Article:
reply to post by blupblup
Because of the ego. It's unfortunate but many cannot just simply accept that we are merely another species on the planet.
Species is an arbitrary term usually defined by when the genetic differences within separate populations become to diverse to allow for successful
reproduction. I am cousins with my cat in the same manner I am cousins with the son of aunt, except several magnitudes of order further removed. Both
my cat and I are similarly cousins with the tree in my front yard with several more orders of magnitude even further removed.
On top of this, "I" nor "You" are singular beings. We are collectives of billions of smaller single organisms working together in a cooperative
fashion. Some of them share our genetic code, like from skin cell to liver cell. Some of them don't, such as a brain cell from the E. Coli bacteria
cultures in my intestines. The E. Coli there is just a part of who "I" am as my skin cells are, because I probably wouldn't be alive without them
helping to break down my food and help my immune system adapt to microbial threats. And on top of this, even my genetics are not entirely "Human"
because the "Human" genome contains several additions of foreign DNA sequences from retroviruses.
Furthermore, efforts to simulate a human brain within a PC are already underway and by the end of the decade it's proposed that it will happen. One
of the components, the Neocortical Column has already been emulated and is fully functional. So when that happens, if we teach it language and we
start talking to it - do we treat it as an "it" or as a human being with a mind encased in silicon processes instead of bone and flesh?
"Human" is actually quite an arbitrary and loose definition. Most of what we identify as what makes humans different from other animals is just a
matter of capacity and happenstance events collective and passed down over the generations. We have to "learn" to be human, not just have a human
brain. So "human" can effectively be two components, a biological brain and it's basic function - as well as a collective of information, culture,
behavior, language, etc, which wire it up properly. However, we cannot teach a cat or a chimpanzee to be human in the same way we teach a child to be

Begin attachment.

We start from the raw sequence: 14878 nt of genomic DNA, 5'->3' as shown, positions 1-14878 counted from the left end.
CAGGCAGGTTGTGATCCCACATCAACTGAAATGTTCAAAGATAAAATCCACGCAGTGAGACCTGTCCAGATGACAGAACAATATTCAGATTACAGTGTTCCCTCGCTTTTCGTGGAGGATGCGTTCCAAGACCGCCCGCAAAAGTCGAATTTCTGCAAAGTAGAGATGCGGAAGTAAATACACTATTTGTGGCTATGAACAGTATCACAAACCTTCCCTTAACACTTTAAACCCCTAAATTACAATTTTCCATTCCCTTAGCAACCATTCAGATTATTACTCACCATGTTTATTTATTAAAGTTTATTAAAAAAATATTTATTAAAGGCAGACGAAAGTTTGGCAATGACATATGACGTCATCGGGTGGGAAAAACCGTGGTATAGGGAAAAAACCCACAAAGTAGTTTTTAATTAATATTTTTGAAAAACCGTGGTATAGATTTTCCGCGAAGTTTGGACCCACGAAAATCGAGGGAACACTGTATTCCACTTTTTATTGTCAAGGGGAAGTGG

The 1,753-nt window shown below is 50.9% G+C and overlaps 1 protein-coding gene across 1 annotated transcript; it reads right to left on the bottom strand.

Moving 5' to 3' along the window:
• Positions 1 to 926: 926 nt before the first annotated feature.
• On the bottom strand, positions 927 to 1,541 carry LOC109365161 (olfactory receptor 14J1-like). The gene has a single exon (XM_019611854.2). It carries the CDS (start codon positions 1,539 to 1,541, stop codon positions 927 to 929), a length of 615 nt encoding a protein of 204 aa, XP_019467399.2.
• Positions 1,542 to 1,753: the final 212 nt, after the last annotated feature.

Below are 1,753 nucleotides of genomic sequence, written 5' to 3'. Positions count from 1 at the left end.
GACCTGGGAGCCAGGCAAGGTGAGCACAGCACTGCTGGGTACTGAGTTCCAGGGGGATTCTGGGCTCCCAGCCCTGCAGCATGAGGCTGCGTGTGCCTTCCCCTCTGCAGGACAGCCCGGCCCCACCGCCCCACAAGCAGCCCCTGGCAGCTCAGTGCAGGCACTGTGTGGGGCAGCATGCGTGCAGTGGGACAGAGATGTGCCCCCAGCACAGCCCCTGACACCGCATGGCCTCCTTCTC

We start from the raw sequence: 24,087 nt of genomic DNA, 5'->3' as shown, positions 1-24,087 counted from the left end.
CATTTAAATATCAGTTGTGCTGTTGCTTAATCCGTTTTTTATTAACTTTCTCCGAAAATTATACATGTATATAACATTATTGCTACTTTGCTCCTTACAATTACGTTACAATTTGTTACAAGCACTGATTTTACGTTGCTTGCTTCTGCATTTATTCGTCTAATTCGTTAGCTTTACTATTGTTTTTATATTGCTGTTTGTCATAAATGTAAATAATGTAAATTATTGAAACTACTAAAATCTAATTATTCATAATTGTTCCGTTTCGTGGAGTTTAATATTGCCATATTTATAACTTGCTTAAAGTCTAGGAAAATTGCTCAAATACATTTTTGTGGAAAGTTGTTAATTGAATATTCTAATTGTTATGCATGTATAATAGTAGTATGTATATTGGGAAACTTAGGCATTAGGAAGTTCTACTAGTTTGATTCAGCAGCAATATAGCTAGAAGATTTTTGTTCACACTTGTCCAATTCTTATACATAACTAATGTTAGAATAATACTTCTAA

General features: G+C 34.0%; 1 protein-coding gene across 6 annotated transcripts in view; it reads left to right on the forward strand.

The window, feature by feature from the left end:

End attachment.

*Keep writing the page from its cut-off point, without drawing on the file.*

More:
human, because their brains don't have the base structure or operational capacity to learn how to become human. Though chimpanzees and cats born and
raised in human environments will have behaviors and mannerisms which differ from their counterparts in the wild. The chimpanzee especially will be
able to pick up more human characteristics and behaviors than the cat, since it has a brain more similar to our own.
So to put this into perspective, if we were to use the Neanderthal genome to resurrect their species - we still wouldn't have recreated the
Neanderthals. They wouldn't have the social mechanisms their ancestors had developed and probably wouldn't last long if left to their own devices.
If raised in the human world, they would merely be humans shaped by the operation of a Neanderthal brain. It's little wonder then that humans took
140,000 years to start building the first societies that we really identify with as being human. Had it not been for, perhaps, the right combination
of events over an unknown period of time, we wouldn't have developed the proper social tools necessary to become what we today consider to be human.
Tools that those who are still living in precivilized hunter/gatherer societies (such as African Bushmen) also share, but of which feral children* or
extremely neglected children do not.
(* = Most feral children stories are urban legends, hoaxes, or otherwise laced with bull. There are a few legitimate cases.)
[edit on 11-1-2010 by Lasheic]
[edit on 11-1-2010 by Lasheic]